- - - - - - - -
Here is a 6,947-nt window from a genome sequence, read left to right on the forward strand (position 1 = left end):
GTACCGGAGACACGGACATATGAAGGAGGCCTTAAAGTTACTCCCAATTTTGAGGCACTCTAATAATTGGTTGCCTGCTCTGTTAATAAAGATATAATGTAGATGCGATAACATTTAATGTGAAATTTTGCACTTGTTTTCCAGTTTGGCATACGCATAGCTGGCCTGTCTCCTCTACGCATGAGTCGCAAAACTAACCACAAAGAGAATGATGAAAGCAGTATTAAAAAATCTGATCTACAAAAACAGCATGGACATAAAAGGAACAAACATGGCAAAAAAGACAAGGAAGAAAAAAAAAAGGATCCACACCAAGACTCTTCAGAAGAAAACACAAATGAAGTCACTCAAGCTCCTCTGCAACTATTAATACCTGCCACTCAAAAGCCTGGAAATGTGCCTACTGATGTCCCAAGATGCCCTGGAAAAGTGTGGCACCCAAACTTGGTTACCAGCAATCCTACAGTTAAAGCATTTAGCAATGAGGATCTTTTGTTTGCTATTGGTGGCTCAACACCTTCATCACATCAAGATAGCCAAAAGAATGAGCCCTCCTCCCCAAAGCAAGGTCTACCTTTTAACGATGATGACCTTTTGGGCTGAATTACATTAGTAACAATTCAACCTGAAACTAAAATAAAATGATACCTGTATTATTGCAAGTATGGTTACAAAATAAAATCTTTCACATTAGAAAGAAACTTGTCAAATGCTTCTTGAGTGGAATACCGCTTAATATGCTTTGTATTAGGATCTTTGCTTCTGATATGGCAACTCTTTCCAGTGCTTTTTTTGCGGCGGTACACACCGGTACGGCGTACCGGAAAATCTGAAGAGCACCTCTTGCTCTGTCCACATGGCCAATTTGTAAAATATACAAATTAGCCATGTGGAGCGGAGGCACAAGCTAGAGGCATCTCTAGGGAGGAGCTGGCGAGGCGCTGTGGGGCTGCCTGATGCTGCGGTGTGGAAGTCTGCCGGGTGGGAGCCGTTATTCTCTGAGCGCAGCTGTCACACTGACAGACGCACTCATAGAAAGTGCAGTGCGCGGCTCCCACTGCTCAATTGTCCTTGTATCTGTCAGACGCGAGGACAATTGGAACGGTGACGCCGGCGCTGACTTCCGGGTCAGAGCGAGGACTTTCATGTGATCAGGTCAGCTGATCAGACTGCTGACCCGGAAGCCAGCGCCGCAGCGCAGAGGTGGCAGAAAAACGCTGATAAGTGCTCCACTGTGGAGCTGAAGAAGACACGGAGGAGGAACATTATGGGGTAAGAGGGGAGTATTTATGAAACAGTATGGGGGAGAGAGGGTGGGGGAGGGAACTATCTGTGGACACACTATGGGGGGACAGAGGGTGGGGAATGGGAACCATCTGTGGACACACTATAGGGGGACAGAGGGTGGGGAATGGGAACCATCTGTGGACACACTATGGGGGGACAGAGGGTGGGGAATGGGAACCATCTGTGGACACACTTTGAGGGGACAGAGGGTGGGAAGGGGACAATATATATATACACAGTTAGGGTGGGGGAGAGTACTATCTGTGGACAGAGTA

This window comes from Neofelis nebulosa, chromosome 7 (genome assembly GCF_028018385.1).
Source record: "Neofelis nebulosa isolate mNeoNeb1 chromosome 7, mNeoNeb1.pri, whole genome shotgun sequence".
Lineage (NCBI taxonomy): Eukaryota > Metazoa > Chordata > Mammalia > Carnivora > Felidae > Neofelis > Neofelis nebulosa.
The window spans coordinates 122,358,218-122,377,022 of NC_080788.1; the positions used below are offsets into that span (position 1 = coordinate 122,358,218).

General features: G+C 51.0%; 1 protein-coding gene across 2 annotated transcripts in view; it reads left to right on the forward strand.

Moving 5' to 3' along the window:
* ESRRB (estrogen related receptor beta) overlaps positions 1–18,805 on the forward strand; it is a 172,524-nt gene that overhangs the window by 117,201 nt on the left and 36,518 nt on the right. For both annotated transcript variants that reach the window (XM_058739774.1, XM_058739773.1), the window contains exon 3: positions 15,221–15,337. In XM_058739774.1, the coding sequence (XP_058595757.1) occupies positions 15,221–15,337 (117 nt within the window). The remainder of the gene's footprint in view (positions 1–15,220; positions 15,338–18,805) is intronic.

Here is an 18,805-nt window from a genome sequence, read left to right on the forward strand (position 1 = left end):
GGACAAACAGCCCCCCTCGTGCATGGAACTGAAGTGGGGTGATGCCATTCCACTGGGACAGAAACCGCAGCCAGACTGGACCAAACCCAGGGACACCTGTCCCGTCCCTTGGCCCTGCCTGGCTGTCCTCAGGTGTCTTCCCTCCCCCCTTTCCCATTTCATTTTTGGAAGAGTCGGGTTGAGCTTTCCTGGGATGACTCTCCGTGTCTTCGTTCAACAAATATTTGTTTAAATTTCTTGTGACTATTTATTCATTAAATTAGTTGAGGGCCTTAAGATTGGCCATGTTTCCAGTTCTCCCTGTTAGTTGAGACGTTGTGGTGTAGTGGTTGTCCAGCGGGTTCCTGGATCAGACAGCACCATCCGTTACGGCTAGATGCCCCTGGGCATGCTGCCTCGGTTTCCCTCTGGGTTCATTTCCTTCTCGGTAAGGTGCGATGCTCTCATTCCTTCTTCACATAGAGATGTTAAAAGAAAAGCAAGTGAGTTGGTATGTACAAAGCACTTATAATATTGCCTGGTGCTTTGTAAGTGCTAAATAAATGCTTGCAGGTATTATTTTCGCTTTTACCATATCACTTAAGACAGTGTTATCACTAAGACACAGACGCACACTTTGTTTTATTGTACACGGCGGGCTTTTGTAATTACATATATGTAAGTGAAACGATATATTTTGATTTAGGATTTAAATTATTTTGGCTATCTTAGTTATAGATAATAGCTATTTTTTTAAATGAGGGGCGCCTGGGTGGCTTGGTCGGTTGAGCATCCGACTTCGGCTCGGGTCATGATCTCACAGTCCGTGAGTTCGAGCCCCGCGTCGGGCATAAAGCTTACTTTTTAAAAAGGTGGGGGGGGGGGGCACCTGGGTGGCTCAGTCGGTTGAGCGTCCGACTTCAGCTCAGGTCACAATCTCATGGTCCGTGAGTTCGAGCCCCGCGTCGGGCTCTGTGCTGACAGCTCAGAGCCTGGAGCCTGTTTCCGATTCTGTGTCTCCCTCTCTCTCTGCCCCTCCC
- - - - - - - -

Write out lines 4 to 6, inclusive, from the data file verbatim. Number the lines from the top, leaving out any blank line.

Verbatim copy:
Source record: "Neofelis nebulosa isolate mNeoNeb1 chromosome 7, mNeoNeb1.pri, whole genome shotgun sequence".
Lineage (NCBI taxonomy): Eukaryota > Metazoa > Chordata > Mammalia > Carnivora > Felidae > Neofelis > Neofelis nebulosa.
The window spans coordinates 122,358,218-122,377,022 of NC_080788.1; the positions used below are offsets into that span (position 1 = coordinate 122,358,218).